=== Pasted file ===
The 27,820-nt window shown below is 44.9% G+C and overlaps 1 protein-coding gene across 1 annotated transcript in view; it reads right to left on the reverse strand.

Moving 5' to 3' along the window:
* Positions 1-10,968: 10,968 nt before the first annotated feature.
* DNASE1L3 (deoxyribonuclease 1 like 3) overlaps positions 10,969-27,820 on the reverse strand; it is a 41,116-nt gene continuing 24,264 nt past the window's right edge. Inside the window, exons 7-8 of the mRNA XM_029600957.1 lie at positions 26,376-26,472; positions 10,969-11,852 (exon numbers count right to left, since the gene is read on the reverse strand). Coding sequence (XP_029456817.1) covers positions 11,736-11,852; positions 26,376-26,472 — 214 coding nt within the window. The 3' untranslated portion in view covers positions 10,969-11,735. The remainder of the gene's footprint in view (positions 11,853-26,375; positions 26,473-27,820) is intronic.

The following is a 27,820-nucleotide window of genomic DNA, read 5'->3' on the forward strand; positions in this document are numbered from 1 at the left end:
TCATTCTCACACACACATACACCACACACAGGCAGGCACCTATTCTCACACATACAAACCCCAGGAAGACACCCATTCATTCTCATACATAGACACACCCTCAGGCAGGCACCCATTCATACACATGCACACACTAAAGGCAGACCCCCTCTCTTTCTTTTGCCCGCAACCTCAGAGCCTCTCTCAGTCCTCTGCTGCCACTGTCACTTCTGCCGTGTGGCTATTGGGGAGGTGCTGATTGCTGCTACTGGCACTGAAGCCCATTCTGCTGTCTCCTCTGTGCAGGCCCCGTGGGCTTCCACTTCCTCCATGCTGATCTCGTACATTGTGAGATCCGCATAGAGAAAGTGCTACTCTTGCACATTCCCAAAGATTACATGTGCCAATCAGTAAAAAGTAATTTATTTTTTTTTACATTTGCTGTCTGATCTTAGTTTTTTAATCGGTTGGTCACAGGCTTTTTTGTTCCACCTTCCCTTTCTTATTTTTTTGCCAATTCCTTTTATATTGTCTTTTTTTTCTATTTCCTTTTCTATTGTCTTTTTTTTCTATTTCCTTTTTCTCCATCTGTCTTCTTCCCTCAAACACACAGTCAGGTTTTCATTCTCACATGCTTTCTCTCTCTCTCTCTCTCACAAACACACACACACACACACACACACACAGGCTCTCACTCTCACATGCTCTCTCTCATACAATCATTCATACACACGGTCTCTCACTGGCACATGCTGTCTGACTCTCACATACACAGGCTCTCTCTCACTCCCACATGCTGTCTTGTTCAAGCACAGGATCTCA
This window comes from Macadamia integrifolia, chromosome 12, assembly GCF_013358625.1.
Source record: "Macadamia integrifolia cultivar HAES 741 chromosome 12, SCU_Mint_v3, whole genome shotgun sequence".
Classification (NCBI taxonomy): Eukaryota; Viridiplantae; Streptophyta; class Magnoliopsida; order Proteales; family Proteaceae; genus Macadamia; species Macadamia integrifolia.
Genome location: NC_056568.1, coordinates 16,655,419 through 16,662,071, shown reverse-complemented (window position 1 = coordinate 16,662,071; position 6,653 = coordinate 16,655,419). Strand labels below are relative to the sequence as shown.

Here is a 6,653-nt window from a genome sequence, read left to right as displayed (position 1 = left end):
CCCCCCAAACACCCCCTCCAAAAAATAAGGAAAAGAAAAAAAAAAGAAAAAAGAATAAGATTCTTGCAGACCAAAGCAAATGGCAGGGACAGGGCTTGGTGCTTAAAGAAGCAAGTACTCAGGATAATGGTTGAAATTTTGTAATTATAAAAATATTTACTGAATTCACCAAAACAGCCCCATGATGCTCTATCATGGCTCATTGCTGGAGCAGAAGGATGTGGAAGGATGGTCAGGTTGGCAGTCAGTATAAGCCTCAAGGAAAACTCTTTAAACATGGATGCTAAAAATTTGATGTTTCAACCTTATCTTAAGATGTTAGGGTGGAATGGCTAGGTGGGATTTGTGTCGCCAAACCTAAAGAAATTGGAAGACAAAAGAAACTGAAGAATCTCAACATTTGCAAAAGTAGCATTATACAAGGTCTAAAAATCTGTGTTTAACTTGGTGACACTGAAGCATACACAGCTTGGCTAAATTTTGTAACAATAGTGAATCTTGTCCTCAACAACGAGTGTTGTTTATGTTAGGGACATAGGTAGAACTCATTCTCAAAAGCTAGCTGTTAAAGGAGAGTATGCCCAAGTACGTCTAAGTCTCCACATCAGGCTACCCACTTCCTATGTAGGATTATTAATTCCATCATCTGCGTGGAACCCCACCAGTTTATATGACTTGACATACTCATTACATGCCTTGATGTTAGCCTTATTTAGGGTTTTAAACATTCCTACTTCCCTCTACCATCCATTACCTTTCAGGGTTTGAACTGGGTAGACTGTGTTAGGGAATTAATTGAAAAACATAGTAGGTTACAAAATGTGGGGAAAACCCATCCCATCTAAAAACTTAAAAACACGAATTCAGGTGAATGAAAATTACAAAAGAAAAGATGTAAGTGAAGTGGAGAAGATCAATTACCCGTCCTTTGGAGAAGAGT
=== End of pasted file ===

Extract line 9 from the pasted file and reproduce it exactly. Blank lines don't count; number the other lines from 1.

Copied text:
Classification (NCBI taxonomy): Eukaryota; Viridiplantae; Streptophyta; class Magnoliopsida; order Proteales; family Proteaceae; genus Macadamia; species Macadamia integrifolia.